'We can go forward': Holocaust, residential school survivors share message of hope

Hundreds of Saskatoon students listened to a message of hope from a residential school survivor and a holocaust survivor Monday.

Students, teachers say speakers gave them window into dark periods of history

Holocaust survivor Nate Leipciger and residential school survivor Eugene Arcand shared their experiences with hundreds of students Monday at the Cathedral of the Holy Family in Saskatoon. (Jason Warick)

Fourteen-year-old Jordan Kinar felt like crying several times Monday morning as a residential school survivor and a holocaust survivor shared their stories on stage.

"It was really touching, and I learned a lot, too," Kinar said following the talk by Eugene Arcand and Nate Leipciger at Saskatoon's Cathedral of the Holy Family.

"It was so dark for them, and they never lost hope."

Kinar and hundreds of students and teachers listened to the two men on stage. Kinar, a student at Ecole Lakeview School, said she learned about both residential schools and the Holocaust in class, but having Arcand and Leipciger share their experiences was powerful.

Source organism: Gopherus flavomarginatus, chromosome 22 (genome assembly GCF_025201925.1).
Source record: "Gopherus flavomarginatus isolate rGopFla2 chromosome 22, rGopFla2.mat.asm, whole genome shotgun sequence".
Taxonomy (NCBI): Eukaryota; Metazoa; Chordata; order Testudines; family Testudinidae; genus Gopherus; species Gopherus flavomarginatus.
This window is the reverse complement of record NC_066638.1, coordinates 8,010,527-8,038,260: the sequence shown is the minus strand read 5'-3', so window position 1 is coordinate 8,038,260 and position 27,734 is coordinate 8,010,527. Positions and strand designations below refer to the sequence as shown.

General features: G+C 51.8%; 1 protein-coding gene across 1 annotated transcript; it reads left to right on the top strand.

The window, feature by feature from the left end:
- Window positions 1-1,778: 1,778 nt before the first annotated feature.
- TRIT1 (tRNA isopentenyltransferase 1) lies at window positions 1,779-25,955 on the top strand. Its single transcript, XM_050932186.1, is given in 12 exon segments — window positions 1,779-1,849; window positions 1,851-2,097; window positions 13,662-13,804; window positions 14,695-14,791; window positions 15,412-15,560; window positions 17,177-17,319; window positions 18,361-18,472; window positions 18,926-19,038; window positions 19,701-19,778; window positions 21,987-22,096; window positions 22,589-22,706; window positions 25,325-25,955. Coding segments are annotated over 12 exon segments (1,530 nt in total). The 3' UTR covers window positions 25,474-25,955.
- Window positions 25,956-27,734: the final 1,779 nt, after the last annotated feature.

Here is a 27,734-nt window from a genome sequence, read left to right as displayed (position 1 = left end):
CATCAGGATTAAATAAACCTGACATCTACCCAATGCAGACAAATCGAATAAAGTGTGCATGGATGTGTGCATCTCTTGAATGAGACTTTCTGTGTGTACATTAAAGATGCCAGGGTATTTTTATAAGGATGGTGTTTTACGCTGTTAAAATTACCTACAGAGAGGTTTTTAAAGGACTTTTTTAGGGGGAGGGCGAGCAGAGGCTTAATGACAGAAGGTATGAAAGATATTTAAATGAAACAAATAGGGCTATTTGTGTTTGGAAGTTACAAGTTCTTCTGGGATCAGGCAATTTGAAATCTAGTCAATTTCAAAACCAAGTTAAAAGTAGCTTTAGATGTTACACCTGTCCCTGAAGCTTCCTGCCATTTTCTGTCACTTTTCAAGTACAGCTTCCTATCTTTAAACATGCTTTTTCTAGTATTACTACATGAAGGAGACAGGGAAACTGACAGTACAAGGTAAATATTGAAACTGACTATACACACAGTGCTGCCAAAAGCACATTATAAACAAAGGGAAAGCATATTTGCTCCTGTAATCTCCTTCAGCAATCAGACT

Ecole Lakeview School student Jordan Kinar said she was moved by the message of hope from a Holocaust and a residential school survivor Monday. (Jason Warick)

"I felt so honoured to listen to them. We all need to do better in our lives," she said.

Lakeview teacher Chris Catton said he was also honoured to attend, and was moved by the various parallels the men drew between their experiences.

Leipciger, who grew up in Poland during the Second World War and narrowly avoided death in the concentration camp gas chambers, arrived in Canada in 1948. He said he wants students to understand that they can't just be tolerant of others — they have to actively fight injustice.

Work to fight injustice, says Holocaust survivor

"We should be actively supporting those who need support," he said.

"We can go forward from here to a better world which has love instead of hate."

Arcand, who attended residential schools in Duck Lake and Lebret, said everyone has to find a way to understand each others' experiences. 

"It's important for me to share the truth, not because it's hurtful but because we'll all be better people for it...we have to admit, we have a long way to go toward reconciliation and understanding between all peoples," Arcand said.

Arcand hopes the young people will understand the "rare" chance to hear and feel things directly from people who experienced these moments of history. He hopes they'll pass the messages to their parents and others.


Jason Warick


Jason Warick is a reporter with CBC Saskatoon.